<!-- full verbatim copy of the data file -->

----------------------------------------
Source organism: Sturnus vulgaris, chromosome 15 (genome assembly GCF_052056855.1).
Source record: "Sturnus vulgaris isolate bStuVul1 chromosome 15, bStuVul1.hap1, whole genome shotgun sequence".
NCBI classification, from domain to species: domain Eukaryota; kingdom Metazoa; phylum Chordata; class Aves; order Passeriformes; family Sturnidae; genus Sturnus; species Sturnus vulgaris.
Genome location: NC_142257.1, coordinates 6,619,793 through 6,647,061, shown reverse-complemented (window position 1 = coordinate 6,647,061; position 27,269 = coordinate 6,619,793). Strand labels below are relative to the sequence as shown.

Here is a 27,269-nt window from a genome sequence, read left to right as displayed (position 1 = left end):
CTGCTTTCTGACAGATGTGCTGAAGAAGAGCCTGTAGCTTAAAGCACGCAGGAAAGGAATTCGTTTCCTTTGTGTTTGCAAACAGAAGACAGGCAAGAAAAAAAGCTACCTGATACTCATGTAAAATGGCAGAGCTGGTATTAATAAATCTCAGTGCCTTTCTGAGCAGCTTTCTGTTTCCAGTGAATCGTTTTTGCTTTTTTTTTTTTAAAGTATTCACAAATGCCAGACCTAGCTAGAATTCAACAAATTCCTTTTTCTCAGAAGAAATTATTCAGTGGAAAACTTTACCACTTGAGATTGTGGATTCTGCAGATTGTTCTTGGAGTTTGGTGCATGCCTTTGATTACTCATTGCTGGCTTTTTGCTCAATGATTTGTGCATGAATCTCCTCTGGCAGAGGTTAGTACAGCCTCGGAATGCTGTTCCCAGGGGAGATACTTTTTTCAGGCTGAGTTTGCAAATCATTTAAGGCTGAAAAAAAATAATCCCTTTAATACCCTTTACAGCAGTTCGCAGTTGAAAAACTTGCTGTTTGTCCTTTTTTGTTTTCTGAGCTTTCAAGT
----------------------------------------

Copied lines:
Source organism: Sturnus vulgaris, chromosome 15 (genome assembly GCF_052056855.1).
Source record: "Sturnus vulgaris isolate bStuVul1 chromosome 15, bStuVul1.hap1, whole genome shotgun sequence".
NCBI classification, from domain to species: domain Eukaryota; kingdom Metazoa; phylum Chordata; class Aves; order Passeriformes; family Sturnidae; genus Sturnus; species Sturnus vulgaris.
Genome location: NC_142257.1, coordinates 6,619,793 through 6,647,061, shown reverse-complemented (window position 1 = coordinate 6,647,061; position 27,269 = coordinate 6,619,793). Strand labels below are relative to the sequence as shown.

Here is a 27,269-nt window from a genome sequence, read left to right as displayed (position 1 = left end):
CTGCTTTCTGACAGATGTGCTGAAGAAGAGCCTGTAGCTTAAAGCACGCAGGAAAGGAATTCGTTTCCTTTGTGTTTGCAAACAGAAGACAGGCAAGAAAAAAAGCTACCTGATACTCATGTAAAATGGCAGAGCTGGTATTAATAAATCTCAGTGCCTTTCTGAGCAGCTTTCTGTTTCCAGTGAATCGTTTTTGCTTTTTTTTTTTTAAAGTATTCACAAATGCCAGACCTAGCTAGAATTCAACAAATTCCTTTTTCTCAGAAGAAATTATTCAGTGGAAAACTTTACCACTTGAGATTGTGGATTCTGCAGATTGTTCTTGGAGTTTGGTGCATGCCTTTGATTACTCATTGCTGGCTTTTTGCTCAATGATTTGTGCATGAATCTCCTCTGGCAGAGGTTAGTACAGCCTCGGAATGCTGTTCCCAGGGGAGATACTTTTTTCAGGCTGAGTTTGCAAATCATTTAAGGCTGAAAAAAAATAATCCCTTTAATACCCTTTACAGCAGTTCGCAGTTGAAAAACTTGCTGTTTGTCCTTTTTTGTTTTCTGAGCTTTCAAGT